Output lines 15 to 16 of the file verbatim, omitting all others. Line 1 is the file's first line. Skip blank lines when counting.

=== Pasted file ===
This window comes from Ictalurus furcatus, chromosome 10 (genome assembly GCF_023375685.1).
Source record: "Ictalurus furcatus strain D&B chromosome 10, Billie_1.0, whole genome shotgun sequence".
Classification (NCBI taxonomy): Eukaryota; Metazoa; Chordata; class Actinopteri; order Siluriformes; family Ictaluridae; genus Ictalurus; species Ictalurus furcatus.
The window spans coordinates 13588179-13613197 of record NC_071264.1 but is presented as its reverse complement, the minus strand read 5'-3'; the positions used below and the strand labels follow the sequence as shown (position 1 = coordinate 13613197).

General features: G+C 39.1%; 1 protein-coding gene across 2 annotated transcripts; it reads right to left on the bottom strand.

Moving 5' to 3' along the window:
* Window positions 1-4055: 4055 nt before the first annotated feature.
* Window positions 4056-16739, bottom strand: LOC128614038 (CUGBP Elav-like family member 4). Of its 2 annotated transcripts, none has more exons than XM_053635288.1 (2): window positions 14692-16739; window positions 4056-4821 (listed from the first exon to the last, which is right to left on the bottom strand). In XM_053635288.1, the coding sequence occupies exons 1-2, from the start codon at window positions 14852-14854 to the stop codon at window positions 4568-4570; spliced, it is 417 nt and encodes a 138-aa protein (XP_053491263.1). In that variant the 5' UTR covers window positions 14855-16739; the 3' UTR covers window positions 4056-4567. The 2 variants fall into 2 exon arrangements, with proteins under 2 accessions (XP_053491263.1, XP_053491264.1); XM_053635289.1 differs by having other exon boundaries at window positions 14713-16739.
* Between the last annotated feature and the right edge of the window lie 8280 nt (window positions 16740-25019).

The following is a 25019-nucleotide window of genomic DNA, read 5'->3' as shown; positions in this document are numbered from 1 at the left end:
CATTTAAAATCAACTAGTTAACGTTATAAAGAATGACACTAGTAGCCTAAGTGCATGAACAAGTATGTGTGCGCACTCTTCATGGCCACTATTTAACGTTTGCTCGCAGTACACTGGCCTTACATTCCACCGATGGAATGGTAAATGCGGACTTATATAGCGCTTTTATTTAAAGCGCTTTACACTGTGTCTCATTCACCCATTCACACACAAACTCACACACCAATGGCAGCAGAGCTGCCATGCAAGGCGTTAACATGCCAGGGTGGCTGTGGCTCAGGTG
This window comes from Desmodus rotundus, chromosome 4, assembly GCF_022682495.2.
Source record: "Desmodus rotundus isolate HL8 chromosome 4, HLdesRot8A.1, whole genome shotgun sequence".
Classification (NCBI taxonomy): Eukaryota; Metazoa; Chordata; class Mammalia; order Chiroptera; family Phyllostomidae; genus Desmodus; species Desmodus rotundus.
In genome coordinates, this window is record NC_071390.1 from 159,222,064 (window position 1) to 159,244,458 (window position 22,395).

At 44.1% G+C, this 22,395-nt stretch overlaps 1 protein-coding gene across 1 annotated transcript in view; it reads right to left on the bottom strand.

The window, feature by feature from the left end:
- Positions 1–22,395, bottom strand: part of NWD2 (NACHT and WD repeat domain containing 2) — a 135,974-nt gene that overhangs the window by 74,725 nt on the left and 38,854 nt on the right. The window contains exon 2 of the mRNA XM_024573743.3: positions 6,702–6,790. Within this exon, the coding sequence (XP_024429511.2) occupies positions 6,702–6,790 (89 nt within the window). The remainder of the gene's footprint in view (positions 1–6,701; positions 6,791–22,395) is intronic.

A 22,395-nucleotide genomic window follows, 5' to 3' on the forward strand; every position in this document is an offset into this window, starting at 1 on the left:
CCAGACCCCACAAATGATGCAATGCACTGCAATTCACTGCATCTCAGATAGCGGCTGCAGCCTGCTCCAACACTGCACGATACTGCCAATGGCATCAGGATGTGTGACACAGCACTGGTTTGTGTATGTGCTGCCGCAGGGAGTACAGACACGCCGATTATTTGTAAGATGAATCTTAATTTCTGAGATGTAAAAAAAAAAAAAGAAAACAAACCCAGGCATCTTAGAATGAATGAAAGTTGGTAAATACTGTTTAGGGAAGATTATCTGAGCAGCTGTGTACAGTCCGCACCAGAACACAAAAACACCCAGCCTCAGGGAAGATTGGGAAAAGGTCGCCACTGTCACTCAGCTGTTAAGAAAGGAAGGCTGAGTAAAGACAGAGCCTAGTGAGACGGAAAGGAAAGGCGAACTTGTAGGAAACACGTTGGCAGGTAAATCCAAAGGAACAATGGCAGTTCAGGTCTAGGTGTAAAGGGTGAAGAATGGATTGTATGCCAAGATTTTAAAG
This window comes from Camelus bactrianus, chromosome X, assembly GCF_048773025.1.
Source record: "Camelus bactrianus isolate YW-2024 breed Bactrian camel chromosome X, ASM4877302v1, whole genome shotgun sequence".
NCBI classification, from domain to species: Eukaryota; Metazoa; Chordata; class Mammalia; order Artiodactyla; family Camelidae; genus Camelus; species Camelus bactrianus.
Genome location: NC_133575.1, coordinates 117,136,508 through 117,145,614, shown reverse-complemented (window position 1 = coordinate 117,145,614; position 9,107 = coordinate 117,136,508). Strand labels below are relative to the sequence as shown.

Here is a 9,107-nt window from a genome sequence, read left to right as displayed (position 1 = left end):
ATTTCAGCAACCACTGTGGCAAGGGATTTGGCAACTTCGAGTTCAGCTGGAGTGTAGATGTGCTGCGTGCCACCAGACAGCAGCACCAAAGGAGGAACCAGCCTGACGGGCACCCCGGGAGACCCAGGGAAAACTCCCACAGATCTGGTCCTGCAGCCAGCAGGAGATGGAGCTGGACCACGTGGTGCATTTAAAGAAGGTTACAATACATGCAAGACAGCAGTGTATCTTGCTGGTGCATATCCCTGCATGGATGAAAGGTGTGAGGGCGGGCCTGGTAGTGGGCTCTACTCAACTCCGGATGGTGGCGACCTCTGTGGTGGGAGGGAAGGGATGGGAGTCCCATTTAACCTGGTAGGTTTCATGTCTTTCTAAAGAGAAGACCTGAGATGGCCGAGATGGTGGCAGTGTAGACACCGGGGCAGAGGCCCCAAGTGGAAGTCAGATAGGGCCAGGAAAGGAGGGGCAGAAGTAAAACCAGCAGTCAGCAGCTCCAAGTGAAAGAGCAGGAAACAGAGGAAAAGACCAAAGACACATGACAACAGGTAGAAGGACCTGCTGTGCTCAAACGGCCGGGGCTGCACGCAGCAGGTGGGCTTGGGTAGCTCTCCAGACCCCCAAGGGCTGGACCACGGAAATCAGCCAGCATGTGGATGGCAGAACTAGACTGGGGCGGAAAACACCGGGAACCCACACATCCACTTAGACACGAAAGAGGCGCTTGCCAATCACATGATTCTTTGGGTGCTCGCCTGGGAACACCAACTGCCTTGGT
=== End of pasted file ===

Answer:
In genome coordinates, this window is record NC_071390.1 from 159,222,064 (window position 1) to 159,244,458 (window position 22,395).

At 44.1% G+C, this 22,395-nt stretch overlaps 1 protein-coding gene across 1 annotated transcript in view; it reads right to left on the bottom strand.